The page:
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Don Lavoie is alcohol programme manager at Public Health England and Gul Root is lead pharmacist, Health and Wellbeing Directorate, Public Health England
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EuropeanCommissionJanuary 6 2016

Changes coming into effect later this month will introduce the European Professional Card as a way of recognising professional qualifications from other European countries.

The EPC, an electronic rather than physical card, “will store proof of qualifications and additional information needed to gain recognition in other member states -enabling professionals to move more freely and quickly on a temporary or occasional basis, or to establish themselves in another member state on a more permanent basis,” said NHS Employers.

Details on how the card will be used are set out in new regulations coming into effect on January 18. ‘The European Union (Recognition of Professional Qualifications) Regulations 2015’ relate to the minimum standards of training across a wide range of professions, and covers pharmacists and pharmacy technicians. The regulations establish rules for the recognition of professional qualifications across the EU, the European Economic Area and Switzerland.

A second statutory instrument, currently in draft form, will make the necessary changes for European qualifications specifically relating to health and social care professionals. It includes a number of amendments the Pharmacy Order 2010.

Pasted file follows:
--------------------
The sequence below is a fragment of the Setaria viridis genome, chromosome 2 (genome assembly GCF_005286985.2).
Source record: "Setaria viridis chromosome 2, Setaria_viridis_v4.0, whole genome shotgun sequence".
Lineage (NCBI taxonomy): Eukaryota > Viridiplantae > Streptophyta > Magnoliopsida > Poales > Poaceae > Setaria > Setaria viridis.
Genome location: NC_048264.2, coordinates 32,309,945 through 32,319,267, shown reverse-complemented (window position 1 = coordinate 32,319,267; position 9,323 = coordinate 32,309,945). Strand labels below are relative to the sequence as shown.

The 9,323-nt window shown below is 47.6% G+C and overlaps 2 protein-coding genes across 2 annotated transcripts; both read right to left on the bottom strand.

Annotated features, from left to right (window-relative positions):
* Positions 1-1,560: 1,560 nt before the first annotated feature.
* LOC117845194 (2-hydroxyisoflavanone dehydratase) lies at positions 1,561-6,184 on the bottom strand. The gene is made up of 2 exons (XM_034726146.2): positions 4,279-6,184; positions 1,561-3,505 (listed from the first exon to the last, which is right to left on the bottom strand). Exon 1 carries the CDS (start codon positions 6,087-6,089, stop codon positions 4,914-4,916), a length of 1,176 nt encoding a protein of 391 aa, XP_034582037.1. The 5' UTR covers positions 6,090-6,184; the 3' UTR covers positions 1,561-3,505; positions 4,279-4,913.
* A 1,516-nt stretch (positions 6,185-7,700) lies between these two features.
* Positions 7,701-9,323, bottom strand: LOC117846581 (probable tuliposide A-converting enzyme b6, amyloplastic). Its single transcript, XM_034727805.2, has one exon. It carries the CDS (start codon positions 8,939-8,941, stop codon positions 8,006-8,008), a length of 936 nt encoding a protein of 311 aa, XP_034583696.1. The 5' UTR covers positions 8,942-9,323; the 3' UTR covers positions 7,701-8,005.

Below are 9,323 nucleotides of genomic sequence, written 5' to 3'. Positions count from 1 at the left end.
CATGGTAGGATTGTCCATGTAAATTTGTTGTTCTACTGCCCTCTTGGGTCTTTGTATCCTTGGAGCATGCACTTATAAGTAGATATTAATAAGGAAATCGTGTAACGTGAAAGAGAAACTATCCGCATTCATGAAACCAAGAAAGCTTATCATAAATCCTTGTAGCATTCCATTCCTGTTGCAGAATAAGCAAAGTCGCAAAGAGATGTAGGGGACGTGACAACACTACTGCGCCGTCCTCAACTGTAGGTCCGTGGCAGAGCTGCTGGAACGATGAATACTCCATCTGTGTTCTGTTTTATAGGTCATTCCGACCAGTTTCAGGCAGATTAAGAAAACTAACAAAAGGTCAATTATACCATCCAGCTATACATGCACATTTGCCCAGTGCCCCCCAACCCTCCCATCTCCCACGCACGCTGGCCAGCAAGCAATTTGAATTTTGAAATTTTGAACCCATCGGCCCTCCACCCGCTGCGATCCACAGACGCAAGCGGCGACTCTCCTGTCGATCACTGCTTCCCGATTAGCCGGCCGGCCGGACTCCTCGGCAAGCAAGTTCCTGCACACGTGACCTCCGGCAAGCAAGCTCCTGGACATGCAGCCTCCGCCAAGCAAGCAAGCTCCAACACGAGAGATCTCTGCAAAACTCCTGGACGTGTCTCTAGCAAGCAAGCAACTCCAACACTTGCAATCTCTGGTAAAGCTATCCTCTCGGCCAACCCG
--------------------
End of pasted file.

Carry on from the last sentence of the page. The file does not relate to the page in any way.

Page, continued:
NHS Employers has summarised the implications of the regulations which, in addition to the EPC, reflect:

  • changes to minimum training requirements
  • a new provision of enabling partial access to regulated professions for certain professionals
  • a new European-wide alert system to enhance patient safety by identifying professionals of concern more readily, should a professional have practising restrictions placed on them
  • English language requirements

In addition, NHS Employers has published its response to the General Pharmaceutical Council’s consultation on draft rules regarding the need for evidence of English language skills and competence. The GPhC consultation ran until December 17 2015 and looked at how it might check pharmacists and pharmacy technicians have met the requirements before they can join the register and practise in Great Britain.

In its submission to the GPhC, NHS Employers has said it fully supports:

  • the need to check the English language skills of pharmacy professionals, as language competence and communication are fundamental to safe and effective clinical practice
  • actions which ensure that regulatory processes are robust, responsive and proportionate to risk
  • the consistent application of the new regulations across the different professional regulatory bodies, where this is sensible
  • clear and timely communication of the changes for both individuals and employers.

“Being competent with English language both between professionals and professionals and the public is essential to safe practice. We would support an equitable and standard approach to assessing language competence for all those on the register and that there is a commitment to review the effectiveness and impact of the new measures,” it said.

Links:

NHS Employers announcement on EU qualifications regulations

The European Union (Recognition of Professional Qualifications) Regulations 2015

Department of Health ‘Mutual recognition of professional qualifications in healthcare’ consultation

NHS Employers- GPhC response

GPhC consultation documents

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